She recalls how angry she was as a younger woman who felt the call to ordination in her teens.

'I did feel very angry about it all as it seemed unjust. You went through university and did exactly the same training as men for the priesthood and then, at the end of it, you couldn't be.'

Today she feels calmer about it all. She talks about how fulfilling her work has been, from the time she was in inner city Southampton as neighbourhood vicar and hospice chaplain, to becoming the first female Dean of Norwich in the Cathedral's 900-year history.

'Although there were some women who would get so frustrated they would leave the church, I never felt that. I was quite clear God had called me and I would just hang in there.'

Although the Dean is tolerant of those who find it difficult to accept women's ministry for theological reasons ('Oh here we go again,' she thought when the vote went against women bishops in 2012) she accepts there's quite a lot to do in encouraging women into senior leadership and in attracting younger women.

'With particular traditions, for example the more evangelical churches, they don't encourage women in leadership quite so much as they encourage younger men so there are still challenges.'

And the Church in decline? Certainly not in this diocese she insists. 'There's been growth and, in some places, very significant growth. The parishes have been absolutely brilliant in paying their parish share and so the diocese, in terms of paying its clergy, is doing very well.'

Reminded that she was once tipped to be the first woman Bishop, the Dean laughs, declaring emphatically: 'Yes and I came here to be Dean instead! You have to be open to what God might have in store for you but, at the moment, I see my future as Dean of Norwich and I love it.'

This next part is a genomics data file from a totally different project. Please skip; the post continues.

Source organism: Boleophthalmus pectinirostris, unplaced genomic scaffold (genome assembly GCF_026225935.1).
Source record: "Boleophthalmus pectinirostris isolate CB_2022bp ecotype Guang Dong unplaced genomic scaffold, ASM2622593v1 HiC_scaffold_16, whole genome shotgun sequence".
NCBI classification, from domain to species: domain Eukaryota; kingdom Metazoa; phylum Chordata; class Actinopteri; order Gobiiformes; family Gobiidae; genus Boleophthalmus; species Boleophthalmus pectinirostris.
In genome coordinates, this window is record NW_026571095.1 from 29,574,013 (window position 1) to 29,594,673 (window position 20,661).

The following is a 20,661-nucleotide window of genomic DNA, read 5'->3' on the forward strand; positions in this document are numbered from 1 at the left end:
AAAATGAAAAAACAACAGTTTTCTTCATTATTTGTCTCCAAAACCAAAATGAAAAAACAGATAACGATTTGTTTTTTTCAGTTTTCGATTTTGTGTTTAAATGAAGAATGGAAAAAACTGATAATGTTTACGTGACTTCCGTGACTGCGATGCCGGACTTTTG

So at what stage is the Church of England in its moves to bring about full gender equality? The latest report of Women and the Church (WATCH) delivered at this month's Synod, reveals that many more men are ordained to paid posts than women, and that the difference is increasing.

'Each year around half of the women ordained will not receive any financial support from the church for their ministry,' it says. It is also concerned that women are being overlooked for senior posts.

'In 2016, ten people were made bishops but only three of these were women and sadly not one of them was appointed to be a Diocesan [senior] Bishop.'

There are no woman bishops in the East Anglian dioceses of Norwich, Ely, St Edmundsbury and Ipswich and Chelmsford although both Norwich and Chelmsford each have a female archdeacon.

All have above average numbers of female rectors and vicars which are usually paid posts but they share the national challenge of attracting younger people. Under 32s currently make up only 26 per cent of all those in training with men outnumbering women by three to one.

That vote of 30 years ago marked a turning point for women but it seeems there's still a hill to climb if churches are to avoid the label of 'male, pale and stale' and appeal to the next generation.

Shared conversations can last only so long.